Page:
Today I would like to talk a little about where our food comes from. We currently raise rabbits for meat, hunt, gather berries, fish, and grow a small garden. We are no where near being completely self reliant in the food aspect of our life, but we are working on it. It is my goal to one day only depend on the super market for staples such as flour, salt, and some fruit since we live in Alaska and about the only “fruits” that grow nicely this far north are blueberries, and some other types of berries. I like to harvest from the surrounding wilderness or grow our food because I am not big on the idea of genetically altered foods, or meat pumped full of growth hormones, and vegetables drenched in pesticides and grown in unnatural fertilizers.
I started raising rabbits several years ago with the goal of supplementing our meat supply with a very protein rich, low fat and cholesterol meat. I started out with 3 rabbits and now have roughly 30 in my rabbitry. I chose rabbits over chickens, cows, sheep, and goats because they tolerate cold really well, are a very healthy form of protein, a single breeding pair can produce a lot of little bunnies, and they produce more meat per pound of food you give then than any other “livestock” animal. A rabbits gestation period is only 31 days and rabbits go from birth to butchering size in 8-12 weeks making them efficiently fast producers.
|Three 7 week old rabbits eagerly awaiting more food.|
We house the rabbits out side in wire hutches built into shepters that provide them with protection from the wind, sun, and predators. Rabbits tolerate cold really well and do just fine in our cold winters I can proudly say that I have never lost a rabbit to the cold, even in temperatures as low as -50f. The only addition we add to the hutches in the winter time is a small rabbit sized ply wood shelter with straw or hay as bedding that protects the rabbits from the wind and allows them to hunker down inside and stay warmer.
|A rabbit enjoying his "house"|
We feed the rabbits a simple diet of locally grown oats and hay which is supplemented by grasses and leaves in the summer as well as vegetable, fruit and garden scraps when available. I have found one of the rabbit’s favorite foods to be apple cores. We also supply them with salt licks and fresh water in the summer by bottles and in bowls in the winter.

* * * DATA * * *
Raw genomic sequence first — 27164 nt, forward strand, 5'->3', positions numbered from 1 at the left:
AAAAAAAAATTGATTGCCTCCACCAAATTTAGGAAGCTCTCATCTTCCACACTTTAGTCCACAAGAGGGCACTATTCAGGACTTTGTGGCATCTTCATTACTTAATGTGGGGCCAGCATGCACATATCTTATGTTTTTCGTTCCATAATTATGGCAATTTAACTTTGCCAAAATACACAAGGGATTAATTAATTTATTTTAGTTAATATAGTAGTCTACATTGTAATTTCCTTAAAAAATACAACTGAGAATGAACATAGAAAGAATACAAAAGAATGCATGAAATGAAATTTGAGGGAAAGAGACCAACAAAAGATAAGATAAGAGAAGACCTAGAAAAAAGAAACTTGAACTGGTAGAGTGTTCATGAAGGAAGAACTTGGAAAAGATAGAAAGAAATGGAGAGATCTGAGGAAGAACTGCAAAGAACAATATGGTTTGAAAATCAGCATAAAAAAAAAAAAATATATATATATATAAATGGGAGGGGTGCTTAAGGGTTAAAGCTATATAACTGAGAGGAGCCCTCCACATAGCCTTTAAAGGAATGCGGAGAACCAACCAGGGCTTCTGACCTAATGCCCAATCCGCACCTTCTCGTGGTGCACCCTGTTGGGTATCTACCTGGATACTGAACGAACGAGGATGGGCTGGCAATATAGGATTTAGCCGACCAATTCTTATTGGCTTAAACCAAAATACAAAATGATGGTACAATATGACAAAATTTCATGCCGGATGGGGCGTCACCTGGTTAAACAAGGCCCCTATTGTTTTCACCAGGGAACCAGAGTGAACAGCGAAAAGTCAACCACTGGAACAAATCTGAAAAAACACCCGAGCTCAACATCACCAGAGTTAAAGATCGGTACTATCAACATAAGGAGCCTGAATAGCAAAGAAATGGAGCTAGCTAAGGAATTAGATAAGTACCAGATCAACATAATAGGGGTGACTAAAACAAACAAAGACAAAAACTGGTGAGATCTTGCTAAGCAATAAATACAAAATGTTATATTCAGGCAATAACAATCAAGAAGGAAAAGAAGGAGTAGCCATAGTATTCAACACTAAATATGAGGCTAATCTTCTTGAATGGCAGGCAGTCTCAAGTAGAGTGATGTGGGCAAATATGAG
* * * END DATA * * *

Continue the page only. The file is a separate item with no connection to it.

|One week old bunnies.|
|One day old bunnies.|
Besides meat the rabbits also provide us with two of what we call useful by-products. The first being beautiful and soft fur pelts for making warm clothing out of. And the second being a high quality manure that is great for the garden and does not require a composting before use like other manures such as horse or chicken. You can just throw the little brown pellets right into your garden when ever.
This year I have a small container garden planted which I hope to expand it into a huge raised bed garden in the near future. Currently I am growing lettuce, tomatoes, green onions, chives and other herbs, peas, pumpkins, broccoli, carrots and a small assortment of flowers. In the record warm summer we have been having my tomatoes, lettuce and other warm weather crops are thriving while my colder weather crops that generally thrive in the cooler Alaskan summers like broccoli are not doing well and instead of producing are bolting and going strait to seed. I have been using a blend of rabbit manure, fishmeal, and alfalfa pellets on my garden this year as fertilizer and the plants seem to be loving it.
|Lettuce and Tomatoes.|
|Pumpkins and flowers.|
With a beautiful harvest of wild blueberries this summer I am finding myself in the berry patch quite often, I have been picking as many as I can around firewood and other homestead chores. These delicious wild treats will be made into jam and other goodies as time allows. The next berry harvest will be high bush and then low bush cranberries…I can hardly wait. The low bush cranberries and blueberries seem to carpet the woods in this area.
|Harvesting Wild Blueberries.|
This fall and winter I will be doing some grouse, moose, and caribou hunting to hopefully add some more meat to our freezer. I also hope to do some salmon fishing in the Yukon for chums to help supplement the kennels diet this winter.
Until next time, happy trails.